Although they do not rush from side to side of the tank, they react very quickly and jump at any moment.
It took me weeks to find the culprit! Then the behavior of the shrimp becomes normal.
I believe shrimp can sense predators even when they can't see them and that can influence their behavior as well.
Be very careful with other species in the shrimp's tank. Avoid or do not keep shrimp with:
– Larger or aggressive fish (the shrimp will start to hide).
– Any crayfish species (be ready to lose some).
– Most freshwater crabs (sometimes may lose some shrimp).
Could swimming be a simple trait of shrimp?
- Not impossible. It is true that dwarf shrimp are quite active animals and always move around the tank in search of food. However, unlike fish, crayfish and crabs, they have no personality in most cases. The behavior of the shrimp is quite standard.
How to distinguish shrimp mating behavior from signs of stress?
– You need to watch the other shrimp. Other females or older females do not participate in this frenetic dance. They will continue to do what they normally do, eat.
However, if you have any doubts, if the shrimp start swimming around the tank right after you change something (feeding them, fertilizing plants, changing the water, planting plants, introducing new pets) , etc) – that can be a very bad sign. .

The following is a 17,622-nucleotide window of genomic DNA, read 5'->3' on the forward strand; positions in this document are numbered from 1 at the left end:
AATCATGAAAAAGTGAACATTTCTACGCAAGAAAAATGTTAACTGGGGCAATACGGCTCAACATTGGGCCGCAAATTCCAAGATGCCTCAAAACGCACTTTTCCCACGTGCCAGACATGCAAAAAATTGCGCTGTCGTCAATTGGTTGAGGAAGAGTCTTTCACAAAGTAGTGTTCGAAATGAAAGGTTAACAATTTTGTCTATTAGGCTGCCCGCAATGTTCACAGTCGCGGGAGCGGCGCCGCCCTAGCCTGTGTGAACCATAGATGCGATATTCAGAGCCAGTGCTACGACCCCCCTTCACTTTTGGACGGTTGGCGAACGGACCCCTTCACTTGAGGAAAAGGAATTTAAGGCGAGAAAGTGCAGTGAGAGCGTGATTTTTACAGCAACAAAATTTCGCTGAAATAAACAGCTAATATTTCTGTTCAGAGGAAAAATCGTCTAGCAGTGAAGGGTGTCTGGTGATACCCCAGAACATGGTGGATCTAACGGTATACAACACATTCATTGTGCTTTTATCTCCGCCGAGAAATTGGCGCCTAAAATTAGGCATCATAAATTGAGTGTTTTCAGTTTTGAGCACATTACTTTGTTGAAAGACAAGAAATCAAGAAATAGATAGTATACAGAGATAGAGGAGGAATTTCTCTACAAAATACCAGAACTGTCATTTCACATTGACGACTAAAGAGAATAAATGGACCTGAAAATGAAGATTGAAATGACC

Shrimps can swim around the tank for two main reasons, which can be:
Some form of mating or stress response.
You need to understand their requirements and know when the shrimp are happy. It will allow you to notice any erratic behavior before it's too late.
So, if you see your shrimp swimming frantically, it could be a sign that something in the water is not good for the shrimp.
You must solve it immediately!
First things first – remember what the last thing you did was and change it out if possible.
Check your water parameters for ammonia, nitrite, and nitrate.
If you have ammonia, nitrite, nitrate or copper poisoning – change the water first.
Make sure that the pH, GH, KH and temperature do not fluctuate.
Ideally, you need to have an isolation tank ready at all times.